Kep is very close to the border with Vietnam. On the way to the border is a beautiful ride through idyllic countryside. Folks in these parts wear nón lá , the famous conical hat of Vietnam, so it almost feels like like I have already crossed the border. Groups of Westerners on bicycles were also enjoying the ride through the peaceful fields. Arguably, they were enjoining it more than me, since motorbikes make so much noise. But at least I could effortlessly cover more distance.
My goal was to visit Angkoul Beach. It was really hard to find, and Google Maps did not help here. I ended up at the border station. Turning back, I went slow and followed the written directions on my tourist map to turn down a dirt road with an arch past a lone hill.
I eventually found it, and the road took me past salt fields. It went around hills and through small villages, and eventually deposited me on Angkoul Beach.
Angkoul Beach certainly was less visited that the main beach in Kep. There were only a few shelters, and only a few Cambodian families relaxing in them. The beach is used for fishing. There is a village, and many fishing boats were parked there.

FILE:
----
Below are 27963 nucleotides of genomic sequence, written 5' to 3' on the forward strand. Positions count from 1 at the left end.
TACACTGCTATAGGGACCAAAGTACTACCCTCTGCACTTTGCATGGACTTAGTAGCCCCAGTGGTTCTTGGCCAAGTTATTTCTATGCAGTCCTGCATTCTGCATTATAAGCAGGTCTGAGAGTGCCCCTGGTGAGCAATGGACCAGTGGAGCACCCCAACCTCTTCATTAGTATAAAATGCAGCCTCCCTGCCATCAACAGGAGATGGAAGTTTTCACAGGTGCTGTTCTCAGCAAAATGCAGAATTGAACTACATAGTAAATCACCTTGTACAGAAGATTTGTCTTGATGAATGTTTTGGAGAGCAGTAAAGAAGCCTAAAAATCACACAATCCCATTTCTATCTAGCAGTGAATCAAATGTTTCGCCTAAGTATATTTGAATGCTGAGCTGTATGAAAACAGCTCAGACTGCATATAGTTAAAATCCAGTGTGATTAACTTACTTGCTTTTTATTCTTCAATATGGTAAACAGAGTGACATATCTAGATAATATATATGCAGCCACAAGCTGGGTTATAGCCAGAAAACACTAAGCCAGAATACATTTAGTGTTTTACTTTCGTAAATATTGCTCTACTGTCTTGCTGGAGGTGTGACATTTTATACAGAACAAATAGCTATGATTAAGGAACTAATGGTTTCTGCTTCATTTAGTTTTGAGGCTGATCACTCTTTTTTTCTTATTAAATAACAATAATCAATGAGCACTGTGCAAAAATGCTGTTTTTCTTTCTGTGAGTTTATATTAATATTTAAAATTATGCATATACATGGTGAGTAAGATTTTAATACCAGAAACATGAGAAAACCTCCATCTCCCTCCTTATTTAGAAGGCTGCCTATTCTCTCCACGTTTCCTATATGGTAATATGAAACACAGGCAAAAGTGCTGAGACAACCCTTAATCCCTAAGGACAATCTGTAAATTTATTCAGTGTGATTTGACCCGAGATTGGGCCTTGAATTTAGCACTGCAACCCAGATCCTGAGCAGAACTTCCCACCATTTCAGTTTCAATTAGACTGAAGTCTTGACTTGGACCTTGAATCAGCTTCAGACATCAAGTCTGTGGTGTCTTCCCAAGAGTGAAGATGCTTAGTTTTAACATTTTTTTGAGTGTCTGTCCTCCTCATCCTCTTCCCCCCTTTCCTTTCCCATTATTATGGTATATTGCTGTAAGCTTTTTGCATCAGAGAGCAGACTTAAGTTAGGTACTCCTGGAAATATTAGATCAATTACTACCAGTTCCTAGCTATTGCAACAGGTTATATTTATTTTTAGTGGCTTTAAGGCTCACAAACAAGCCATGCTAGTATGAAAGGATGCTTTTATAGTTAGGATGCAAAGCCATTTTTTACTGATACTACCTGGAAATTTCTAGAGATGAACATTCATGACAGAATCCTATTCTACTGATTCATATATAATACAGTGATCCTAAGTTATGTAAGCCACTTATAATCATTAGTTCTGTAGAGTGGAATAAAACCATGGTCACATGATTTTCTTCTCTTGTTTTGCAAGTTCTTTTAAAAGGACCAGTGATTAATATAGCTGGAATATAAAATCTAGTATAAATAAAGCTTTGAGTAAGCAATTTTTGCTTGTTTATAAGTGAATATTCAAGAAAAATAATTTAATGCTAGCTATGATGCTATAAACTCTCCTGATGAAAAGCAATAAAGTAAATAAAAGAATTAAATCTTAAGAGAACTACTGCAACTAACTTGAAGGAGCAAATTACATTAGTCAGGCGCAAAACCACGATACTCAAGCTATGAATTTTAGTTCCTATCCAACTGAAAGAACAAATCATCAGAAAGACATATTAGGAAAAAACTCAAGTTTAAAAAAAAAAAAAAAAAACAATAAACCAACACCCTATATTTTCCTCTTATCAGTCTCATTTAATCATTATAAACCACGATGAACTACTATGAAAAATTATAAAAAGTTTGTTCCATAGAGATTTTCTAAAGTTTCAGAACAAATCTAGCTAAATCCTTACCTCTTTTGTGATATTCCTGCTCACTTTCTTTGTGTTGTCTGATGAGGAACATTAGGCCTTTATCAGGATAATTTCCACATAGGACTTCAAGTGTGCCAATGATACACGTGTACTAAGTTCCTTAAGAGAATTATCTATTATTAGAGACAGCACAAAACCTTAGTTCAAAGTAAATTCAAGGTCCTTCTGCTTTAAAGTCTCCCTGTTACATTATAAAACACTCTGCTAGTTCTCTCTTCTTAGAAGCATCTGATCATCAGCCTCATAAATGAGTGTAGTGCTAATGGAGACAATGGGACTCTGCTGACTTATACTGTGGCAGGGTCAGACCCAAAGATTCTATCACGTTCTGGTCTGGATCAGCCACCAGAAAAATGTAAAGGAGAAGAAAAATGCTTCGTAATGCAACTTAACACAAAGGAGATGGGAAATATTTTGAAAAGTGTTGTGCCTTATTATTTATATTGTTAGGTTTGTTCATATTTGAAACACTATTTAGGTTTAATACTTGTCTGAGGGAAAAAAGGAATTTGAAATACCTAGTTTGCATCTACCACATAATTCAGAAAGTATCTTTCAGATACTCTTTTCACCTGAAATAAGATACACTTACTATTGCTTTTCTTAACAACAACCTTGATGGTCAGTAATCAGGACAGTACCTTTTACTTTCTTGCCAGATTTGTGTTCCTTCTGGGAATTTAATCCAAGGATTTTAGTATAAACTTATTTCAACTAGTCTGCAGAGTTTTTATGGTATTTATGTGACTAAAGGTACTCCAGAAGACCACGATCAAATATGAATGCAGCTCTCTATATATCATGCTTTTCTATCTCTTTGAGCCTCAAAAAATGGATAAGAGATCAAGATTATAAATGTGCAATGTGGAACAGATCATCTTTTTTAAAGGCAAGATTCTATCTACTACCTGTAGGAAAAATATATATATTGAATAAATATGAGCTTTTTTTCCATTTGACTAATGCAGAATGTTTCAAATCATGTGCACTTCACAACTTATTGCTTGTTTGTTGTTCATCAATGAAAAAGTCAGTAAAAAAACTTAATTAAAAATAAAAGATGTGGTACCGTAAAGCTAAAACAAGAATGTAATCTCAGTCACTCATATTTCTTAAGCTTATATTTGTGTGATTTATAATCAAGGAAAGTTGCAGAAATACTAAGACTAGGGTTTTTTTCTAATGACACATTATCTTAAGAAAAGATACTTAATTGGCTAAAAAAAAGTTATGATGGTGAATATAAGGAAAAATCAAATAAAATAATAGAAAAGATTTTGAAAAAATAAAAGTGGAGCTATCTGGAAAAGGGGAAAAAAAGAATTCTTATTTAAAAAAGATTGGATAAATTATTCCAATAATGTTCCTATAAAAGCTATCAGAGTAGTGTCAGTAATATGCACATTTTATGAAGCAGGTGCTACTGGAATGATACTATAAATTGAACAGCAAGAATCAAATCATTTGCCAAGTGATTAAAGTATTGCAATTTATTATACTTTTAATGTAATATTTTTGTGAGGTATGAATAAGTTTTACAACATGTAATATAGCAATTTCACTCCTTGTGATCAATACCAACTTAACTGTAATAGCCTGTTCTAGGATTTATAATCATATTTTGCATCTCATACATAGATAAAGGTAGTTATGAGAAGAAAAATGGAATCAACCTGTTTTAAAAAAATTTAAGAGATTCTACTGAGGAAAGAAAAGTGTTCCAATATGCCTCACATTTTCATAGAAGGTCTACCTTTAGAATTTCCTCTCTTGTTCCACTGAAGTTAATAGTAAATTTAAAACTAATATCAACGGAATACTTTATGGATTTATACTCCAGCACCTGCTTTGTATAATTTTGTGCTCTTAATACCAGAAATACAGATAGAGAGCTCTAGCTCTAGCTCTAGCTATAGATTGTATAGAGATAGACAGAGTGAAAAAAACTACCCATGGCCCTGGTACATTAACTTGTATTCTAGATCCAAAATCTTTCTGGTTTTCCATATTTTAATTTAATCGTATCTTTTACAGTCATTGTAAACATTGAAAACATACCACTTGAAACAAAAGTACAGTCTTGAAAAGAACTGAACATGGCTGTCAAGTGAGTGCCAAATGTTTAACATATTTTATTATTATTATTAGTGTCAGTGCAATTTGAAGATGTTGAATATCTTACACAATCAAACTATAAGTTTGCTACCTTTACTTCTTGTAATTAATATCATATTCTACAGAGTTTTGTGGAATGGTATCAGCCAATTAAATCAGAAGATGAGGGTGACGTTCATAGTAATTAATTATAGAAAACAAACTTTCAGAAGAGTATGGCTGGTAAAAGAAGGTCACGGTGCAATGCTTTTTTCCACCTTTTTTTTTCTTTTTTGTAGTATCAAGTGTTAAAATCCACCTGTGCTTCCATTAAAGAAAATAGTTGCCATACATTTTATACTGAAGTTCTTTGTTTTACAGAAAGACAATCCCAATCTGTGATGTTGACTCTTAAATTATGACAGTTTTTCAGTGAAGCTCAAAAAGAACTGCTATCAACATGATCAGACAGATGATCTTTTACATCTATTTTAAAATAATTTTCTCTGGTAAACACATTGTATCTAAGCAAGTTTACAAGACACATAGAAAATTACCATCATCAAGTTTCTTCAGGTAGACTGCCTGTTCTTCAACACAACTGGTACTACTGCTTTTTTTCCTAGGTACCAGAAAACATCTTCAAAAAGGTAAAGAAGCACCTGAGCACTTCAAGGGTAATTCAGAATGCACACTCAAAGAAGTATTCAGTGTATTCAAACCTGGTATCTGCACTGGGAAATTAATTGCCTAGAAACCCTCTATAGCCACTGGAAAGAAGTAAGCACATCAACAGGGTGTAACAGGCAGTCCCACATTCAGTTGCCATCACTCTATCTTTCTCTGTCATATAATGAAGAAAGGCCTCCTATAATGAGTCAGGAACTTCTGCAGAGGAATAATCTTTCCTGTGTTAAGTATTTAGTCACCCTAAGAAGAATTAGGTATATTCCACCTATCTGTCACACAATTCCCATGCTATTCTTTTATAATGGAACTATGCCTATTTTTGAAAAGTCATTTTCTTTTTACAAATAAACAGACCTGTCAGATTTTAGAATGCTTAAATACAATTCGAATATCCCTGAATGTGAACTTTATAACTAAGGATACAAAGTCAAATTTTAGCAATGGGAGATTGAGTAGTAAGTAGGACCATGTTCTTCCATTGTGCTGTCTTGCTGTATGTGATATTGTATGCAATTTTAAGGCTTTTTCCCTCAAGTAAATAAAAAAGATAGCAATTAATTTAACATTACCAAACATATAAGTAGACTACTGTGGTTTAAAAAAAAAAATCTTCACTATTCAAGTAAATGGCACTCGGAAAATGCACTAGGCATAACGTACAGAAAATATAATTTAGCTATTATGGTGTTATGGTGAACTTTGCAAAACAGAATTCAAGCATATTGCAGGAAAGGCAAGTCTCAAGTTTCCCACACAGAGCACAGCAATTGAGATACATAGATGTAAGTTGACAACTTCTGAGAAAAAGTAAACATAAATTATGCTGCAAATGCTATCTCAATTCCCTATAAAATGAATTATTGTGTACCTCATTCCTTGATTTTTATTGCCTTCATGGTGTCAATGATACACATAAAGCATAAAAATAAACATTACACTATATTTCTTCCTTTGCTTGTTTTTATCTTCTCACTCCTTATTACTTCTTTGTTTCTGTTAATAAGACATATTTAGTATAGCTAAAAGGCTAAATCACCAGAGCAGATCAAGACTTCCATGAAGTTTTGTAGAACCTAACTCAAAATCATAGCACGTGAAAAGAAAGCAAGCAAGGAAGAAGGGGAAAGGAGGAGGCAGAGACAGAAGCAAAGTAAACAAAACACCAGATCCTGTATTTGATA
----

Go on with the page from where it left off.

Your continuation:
I don’t know if it was due to the fishermen and their families, or visiting Cambodians, but the beach was not clean. There was a lot of plastic garbage laying around. This is a problem throughout Cambodia, and all of South East Asia. People don’t understand that you should not throw plastic on the ground. It often makes photography difficult, because I have to try to frame shots with the least amount of garbage, or digitally remove it. But I did my best.
After relaxing in a shelter for a few hours, I rode back to Kep for more cheap seafood. My time in Cambodia had drawn to an close. Tomorrow I would return to Vietnam.